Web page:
"They told me they wanted me to wear spandex and a wig. I told them if you want me for me, I'm in; otherwise I'm not interested," Melia said.
The first night Melia was in town he went to Billings' hottest nightclub, the Sundowner in the basement of Sunset Bowl on Central Avenue. The Southern rock band Harvest was playing that night and the band invited Melia to jam with them on stage. The band befriended Melia and when Chris Michels broke off to form his own band, The Chris Michels Band, he asked Melia to join him.
For the next three decades, Melia would move in the highest of music circles in the Billings area, performing with bands like Cottonwood, Nye Express, Shotgun Annie - which was first runner-up in the national Colgate Country Showdown - the Jared Stewart Band, and Strange Brew (a band he formed with his wife, Laurie).
Melia said he had as much fun playing concerts with Jared Stewart as anyone, but around 2000, he had to quit the band because of nerve damage in his hands. These days, he does an occasional show with Strange Brew, teaches guitar lessons to a dozen select students he auditions before he teaches, and performs in Venture Theatre shows.
"It's really hard for me to quit playing," Melia said. "I had some of the best times in my life performing music."
• • •
The lone jazzman in the group, Alex Nauman joked at the 5:01 Guitar Hero showcase, "I never thought I'd be the first Jazz Guitar Hero."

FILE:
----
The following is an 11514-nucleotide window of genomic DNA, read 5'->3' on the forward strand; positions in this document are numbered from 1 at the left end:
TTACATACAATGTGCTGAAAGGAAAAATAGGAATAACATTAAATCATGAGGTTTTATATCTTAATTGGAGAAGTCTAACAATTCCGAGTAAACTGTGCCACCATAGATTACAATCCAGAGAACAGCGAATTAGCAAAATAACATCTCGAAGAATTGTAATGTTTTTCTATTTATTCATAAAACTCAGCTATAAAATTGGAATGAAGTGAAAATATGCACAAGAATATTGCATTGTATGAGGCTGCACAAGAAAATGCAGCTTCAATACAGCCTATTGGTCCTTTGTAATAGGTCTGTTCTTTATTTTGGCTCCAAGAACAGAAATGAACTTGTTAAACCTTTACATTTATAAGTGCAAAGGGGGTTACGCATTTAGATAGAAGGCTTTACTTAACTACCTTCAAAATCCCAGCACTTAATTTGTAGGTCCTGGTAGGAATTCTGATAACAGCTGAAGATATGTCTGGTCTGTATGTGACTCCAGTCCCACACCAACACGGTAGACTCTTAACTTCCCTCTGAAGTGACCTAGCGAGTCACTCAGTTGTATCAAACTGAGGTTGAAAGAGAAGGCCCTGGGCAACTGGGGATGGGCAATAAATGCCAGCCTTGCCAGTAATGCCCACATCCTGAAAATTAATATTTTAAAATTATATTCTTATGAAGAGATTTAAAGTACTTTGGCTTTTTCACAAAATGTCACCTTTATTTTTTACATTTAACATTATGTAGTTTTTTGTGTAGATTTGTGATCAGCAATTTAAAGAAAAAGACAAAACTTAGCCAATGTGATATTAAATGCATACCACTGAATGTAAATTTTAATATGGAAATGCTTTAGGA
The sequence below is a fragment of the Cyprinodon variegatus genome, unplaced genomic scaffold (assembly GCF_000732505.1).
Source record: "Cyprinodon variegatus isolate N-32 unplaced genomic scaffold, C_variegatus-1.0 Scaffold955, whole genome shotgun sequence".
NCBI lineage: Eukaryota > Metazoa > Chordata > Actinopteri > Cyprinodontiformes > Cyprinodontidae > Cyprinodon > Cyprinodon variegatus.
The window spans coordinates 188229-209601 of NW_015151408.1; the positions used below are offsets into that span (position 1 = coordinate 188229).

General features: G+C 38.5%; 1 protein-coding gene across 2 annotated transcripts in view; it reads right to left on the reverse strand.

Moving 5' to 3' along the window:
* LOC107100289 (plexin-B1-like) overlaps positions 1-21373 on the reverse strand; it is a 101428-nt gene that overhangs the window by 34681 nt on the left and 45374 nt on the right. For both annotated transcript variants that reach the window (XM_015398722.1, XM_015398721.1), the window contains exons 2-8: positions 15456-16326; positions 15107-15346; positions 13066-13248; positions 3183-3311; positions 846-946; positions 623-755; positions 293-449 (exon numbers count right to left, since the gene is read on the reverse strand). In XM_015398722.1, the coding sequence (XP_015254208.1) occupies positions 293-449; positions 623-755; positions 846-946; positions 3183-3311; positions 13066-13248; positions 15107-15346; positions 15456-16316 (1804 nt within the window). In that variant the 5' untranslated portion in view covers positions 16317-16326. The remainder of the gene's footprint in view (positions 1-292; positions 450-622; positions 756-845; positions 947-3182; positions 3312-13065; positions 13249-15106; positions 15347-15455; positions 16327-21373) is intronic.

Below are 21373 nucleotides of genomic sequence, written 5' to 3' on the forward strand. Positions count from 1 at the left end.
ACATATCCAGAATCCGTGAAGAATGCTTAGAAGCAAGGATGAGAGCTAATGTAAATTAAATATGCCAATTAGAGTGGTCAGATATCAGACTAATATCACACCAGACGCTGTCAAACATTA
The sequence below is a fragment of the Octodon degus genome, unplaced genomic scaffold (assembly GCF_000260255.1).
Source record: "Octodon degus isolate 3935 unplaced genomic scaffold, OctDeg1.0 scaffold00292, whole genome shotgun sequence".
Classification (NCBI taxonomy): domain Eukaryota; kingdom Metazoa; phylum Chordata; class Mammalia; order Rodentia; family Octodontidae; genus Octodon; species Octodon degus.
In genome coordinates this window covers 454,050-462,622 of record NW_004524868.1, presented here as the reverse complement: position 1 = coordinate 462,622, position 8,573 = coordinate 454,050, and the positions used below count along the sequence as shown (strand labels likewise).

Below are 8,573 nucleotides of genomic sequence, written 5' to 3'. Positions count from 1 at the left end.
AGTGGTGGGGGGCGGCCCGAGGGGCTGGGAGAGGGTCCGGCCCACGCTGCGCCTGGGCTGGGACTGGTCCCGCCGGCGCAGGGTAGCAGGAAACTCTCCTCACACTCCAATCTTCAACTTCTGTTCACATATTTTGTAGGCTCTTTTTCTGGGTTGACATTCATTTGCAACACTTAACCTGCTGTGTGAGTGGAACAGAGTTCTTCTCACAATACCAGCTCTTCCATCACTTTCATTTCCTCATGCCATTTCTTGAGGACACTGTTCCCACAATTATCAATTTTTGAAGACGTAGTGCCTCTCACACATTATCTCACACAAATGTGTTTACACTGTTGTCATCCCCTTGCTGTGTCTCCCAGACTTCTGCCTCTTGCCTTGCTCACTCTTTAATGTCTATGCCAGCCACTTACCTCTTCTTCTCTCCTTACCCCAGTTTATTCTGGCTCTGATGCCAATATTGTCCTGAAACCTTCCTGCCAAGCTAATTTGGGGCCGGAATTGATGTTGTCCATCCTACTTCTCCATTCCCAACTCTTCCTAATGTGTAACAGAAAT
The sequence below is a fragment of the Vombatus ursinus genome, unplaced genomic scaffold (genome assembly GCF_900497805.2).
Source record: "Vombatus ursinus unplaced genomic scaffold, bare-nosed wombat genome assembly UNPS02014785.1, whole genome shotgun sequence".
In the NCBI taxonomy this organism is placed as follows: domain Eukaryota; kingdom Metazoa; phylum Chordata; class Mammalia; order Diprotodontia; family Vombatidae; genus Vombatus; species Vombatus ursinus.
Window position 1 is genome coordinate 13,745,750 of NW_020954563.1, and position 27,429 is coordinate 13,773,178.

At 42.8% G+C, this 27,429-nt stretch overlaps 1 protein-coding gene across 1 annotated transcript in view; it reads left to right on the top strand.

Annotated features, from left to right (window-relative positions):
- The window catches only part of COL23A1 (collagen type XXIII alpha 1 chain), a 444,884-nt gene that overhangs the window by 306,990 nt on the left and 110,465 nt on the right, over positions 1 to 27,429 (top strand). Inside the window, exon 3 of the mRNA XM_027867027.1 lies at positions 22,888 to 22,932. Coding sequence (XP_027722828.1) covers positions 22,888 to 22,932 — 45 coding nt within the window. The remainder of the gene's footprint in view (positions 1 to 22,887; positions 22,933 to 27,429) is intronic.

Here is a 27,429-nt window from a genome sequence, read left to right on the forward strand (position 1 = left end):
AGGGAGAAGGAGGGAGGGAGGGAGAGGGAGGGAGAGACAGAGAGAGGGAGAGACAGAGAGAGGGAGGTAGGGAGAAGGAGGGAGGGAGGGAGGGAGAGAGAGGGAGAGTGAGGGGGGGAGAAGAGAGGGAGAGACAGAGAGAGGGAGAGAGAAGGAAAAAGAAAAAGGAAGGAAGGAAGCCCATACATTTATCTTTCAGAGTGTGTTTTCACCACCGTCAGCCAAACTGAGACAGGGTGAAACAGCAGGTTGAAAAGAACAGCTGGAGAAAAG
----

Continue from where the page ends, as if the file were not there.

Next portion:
When he took the stage with his handcrafted Heritage guitar, it was clear that his would be a different set than the rest. Nauman leaned low over his guitar and played a piece by Wes Montgomery and a well-known Gershwin tune, the rolling "Summertime," another joke given the sub-zero weather outside.
"I like jazz because it's got more complex harmonies and it's just more challenging to play than rock. I can only play the same rock type stuff so much and then it gets old," Nauman said.
Nauman grew up in Basin, Wyo., and started taking piano lessons, then played saxophone in the school band. He finally found his niche in guitar when he was in high school. When he got to college, Nauman switched majors a few times and then decided to study what he was most passionate about - jazz guitar. He earned a bachelor's degree in jazz studies and guitar performance from the University of Northern Colorado in May and moved with his wife, Jill, to Billings over the summer.